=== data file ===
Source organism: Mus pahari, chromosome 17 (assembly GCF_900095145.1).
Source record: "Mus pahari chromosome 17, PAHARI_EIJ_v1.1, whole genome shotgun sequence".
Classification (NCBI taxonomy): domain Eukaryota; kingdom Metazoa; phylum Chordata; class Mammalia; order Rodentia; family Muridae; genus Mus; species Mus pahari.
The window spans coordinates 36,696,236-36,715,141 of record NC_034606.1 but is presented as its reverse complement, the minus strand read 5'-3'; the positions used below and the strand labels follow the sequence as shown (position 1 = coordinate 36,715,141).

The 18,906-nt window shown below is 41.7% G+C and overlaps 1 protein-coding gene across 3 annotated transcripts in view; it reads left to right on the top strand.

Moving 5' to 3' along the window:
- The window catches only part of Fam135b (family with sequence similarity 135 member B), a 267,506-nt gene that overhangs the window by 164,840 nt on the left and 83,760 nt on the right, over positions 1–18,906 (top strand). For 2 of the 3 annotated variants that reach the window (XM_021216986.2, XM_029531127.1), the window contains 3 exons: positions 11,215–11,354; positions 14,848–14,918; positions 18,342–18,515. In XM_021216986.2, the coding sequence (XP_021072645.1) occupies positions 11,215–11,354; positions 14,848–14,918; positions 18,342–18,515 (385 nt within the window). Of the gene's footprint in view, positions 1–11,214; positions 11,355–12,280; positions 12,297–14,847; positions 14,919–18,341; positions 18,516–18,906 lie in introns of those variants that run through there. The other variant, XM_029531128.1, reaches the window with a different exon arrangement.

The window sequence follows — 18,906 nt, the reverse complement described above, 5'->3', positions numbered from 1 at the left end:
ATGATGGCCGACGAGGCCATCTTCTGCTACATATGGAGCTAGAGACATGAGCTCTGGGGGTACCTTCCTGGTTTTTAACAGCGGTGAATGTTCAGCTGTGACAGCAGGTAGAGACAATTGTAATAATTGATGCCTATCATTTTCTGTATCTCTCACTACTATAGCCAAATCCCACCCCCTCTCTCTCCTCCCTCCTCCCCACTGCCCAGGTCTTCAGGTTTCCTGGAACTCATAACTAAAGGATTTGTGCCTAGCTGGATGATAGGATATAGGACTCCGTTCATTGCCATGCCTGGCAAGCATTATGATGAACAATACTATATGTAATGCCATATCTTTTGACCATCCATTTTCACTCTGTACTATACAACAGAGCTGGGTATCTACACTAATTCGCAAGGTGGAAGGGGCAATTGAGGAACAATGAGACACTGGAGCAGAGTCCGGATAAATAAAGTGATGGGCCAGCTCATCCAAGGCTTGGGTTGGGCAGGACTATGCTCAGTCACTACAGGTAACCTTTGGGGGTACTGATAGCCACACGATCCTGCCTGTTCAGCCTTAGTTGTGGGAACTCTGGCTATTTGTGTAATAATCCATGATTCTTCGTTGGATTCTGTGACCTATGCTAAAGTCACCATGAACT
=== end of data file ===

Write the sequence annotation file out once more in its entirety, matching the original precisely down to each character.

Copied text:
Source organism: Mus pahari, chromosome 17 (assembly GCF_900095145.1).
Source record: "Mus pahari chromosome 17, PAHARI_EIJ_v1.1, whole genome shotgun sequence".
Classification (NCBI taxonomy): domain Eukaryota; kingdom Metazoa; phylum Chordata; class Mammalia; order Rodentia; family Muridae; genus Mus; species Mus pahari.
The window spans coordinates 36,696,236-36,715,141 of record NC_034606.1 but is presented as its reverse complement, the minus strand read 5'-3'; the positions used below and the strand labels follow the sequence as shown (position 1 = coordinate 36,715,141).

The 18,906-nt window shown below is 41.7% G+C and overlaps 1 protein-coding gene across 3 annotated transcripts in view; it reads left to right on the top strand.

Moving 5' to 3' along the window:
- The window catches only part of Fam135b (family with sequence similarity 135 member B), a 267,506-nt gene that overhangs the window by 164,840 nt on the left and 83,760 nt on the right, over positions 1–18,906 (top strand). For 2 of the 3 annotated variants that reach the window (XM_021216986.2, XM_029531127.1), the window contains 3 exons: positions 11,215–11,354; positions 14,848–14,918; positions 18,342–18,515. In XM_021216986.2, the coding sequence (XP_021072645.1) occupies positions 11,215–11,354; positions 14,848–14,918; positions 18,342–18,515 (385 nt within the window). Of the gene's footprint in view, positions 1–11,214; positions 11,355–12,280; positions 12,297–14,847; positions 14,919–18,341; positions 18,516–18,906 lie in introns of those variants that run through there. The other variant, XM_029531128.1, reaches the window with a different exon arrangement.

The window sequence follows — 18,906 nt, the reverse complement described above, 5'->3', positions numbered from 1 at the left end:
ATGATGGCCGACGAGGCCATCTTCTGCTACATATGGAGCTAGAGACATGAGCTCTGGGGGTACCTTCCTGGTTTTTAACAGCGGTGAATGTTCAGCTGTGACAGCAGGTAGAGACAATTGTAATAATTGATGCCTATCATTTTCTGTATCTCTCACTACTATAGCCAAATCCCACCCCCTCTCTCTCCTCCCTCCTCCCCACTGCCCAGGTCTTCAGGTTTCCTGGAACTCATAACTAAAGGATTTGTGCCTAGCTGGATGATAGGATATAGGACTCCGTTCATTGCCATGCCTGGCAAGCATTATGATGAACAATACTATATGTAATGCCATATCTTTTGACCATCCATTTTCACTCTGTACTATACAACAGAGCTGGGTATCTACACTAATTCGCAAGGTGGAAGGGGCAATTGAGGAACAATGAGACACTGGAGCAGAGTCCGGATAAATAAAGTGATGGGCCAGCTCATCCAAGGCTTGGGTTGGGCAGGACTATGCTCAGTCACTACAGGTAACCTTTGGGGGTACTGATAGCCACACGATCCTGCCTGTTCAGCCTTAGTTGTGGGAACTCTGGCTATTTGTGTAATAATCCATGATTCTTCGTTGGATTCTGTGACCTATGCTAAAGTCACCATGAACT